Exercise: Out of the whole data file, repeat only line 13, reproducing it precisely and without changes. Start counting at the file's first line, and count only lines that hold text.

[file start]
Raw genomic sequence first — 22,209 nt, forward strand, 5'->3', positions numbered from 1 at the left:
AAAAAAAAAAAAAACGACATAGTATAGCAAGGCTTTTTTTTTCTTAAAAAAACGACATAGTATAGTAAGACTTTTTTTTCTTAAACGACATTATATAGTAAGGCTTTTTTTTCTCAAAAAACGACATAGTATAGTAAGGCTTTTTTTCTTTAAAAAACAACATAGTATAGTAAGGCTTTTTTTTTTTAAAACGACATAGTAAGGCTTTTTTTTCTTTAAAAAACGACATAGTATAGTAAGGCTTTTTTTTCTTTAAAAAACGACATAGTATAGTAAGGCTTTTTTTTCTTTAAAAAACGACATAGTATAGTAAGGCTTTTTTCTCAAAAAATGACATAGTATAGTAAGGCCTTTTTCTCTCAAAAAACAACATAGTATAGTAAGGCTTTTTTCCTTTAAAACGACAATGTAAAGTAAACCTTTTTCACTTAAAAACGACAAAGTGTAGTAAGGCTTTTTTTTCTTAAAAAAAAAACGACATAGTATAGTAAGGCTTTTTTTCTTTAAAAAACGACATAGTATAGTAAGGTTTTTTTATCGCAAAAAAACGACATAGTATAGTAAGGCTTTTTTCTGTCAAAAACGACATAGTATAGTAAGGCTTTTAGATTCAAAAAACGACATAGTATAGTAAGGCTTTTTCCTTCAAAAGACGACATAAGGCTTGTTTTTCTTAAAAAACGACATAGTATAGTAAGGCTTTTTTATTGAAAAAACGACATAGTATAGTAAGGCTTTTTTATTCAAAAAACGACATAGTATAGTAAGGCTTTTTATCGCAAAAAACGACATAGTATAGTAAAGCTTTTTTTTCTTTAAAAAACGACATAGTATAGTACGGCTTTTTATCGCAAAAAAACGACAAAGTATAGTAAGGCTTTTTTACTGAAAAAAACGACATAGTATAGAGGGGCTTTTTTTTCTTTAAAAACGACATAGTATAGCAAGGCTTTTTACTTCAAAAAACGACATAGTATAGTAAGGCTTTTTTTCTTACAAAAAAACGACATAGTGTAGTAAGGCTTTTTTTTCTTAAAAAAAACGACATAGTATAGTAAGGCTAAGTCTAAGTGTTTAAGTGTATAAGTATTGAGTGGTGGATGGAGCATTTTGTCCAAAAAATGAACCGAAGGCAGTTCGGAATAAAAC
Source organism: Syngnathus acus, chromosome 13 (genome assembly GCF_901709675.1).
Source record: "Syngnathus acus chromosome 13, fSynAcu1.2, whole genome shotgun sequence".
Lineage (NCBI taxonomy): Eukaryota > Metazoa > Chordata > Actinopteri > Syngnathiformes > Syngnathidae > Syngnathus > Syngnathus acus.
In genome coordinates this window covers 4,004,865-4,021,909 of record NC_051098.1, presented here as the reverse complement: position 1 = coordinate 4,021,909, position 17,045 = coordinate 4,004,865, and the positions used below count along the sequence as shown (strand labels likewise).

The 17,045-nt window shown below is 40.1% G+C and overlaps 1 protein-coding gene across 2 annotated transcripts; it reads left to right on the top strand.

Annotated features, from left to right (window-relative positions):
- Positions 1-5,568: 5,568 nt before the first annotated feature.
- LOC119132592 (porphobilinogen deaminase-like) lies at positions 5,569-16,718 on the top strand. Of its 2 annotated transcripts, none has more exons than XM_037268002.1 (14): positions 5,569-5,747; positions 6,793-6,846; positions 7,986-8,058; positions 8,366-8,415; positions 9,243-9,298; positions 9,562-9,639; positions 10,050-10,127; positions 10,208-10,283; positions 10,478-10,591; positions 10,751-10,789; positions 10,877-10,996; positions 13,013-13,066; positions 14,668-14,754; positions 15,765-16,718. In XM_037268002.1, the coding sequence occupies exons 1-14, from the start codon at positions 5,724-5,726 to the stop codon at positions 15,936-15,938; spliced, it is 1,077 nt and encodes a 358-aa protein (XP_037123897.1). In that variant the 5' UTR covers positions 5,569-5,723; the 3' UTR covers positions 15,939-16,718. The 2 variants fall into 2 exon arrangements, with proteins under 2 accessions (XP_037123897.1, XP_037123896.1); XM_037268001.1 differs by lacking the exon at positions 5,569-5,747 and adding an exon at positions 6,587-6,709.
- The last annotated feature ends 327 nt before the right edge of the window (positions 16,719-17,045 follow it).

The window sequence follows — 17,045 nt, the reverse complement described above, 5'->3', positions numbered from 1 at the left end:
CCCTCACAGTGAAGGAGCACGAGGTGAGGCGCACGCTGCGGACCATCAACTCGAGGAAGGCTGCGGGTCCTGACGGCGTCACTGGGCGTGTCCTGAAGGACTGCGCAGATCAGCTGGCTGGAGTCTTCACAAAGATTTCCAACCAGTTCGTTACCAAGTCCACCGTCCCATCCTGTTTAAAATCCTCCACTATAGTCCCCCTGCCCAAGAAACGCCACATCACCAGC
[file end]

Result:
CCCTCACAGTGAAGGAGCACGAGGTGAGGCGCACGCTGCGGACCATCAACTCGAGGAAGGCTGCGGGTCCTGACGGCGTCACTGGGCGTGTCCTGAAGGACTGCGCAGATCAGCTGGCTGGAGTCTTCACAAAGATTTCCAACCAGTTCGTTACCAAGTCCACCGTCCCATCCTGTTTAAAATCCTCCACTATAGTCCCCCTGCCCAAGAAACGCCACATCACCAGC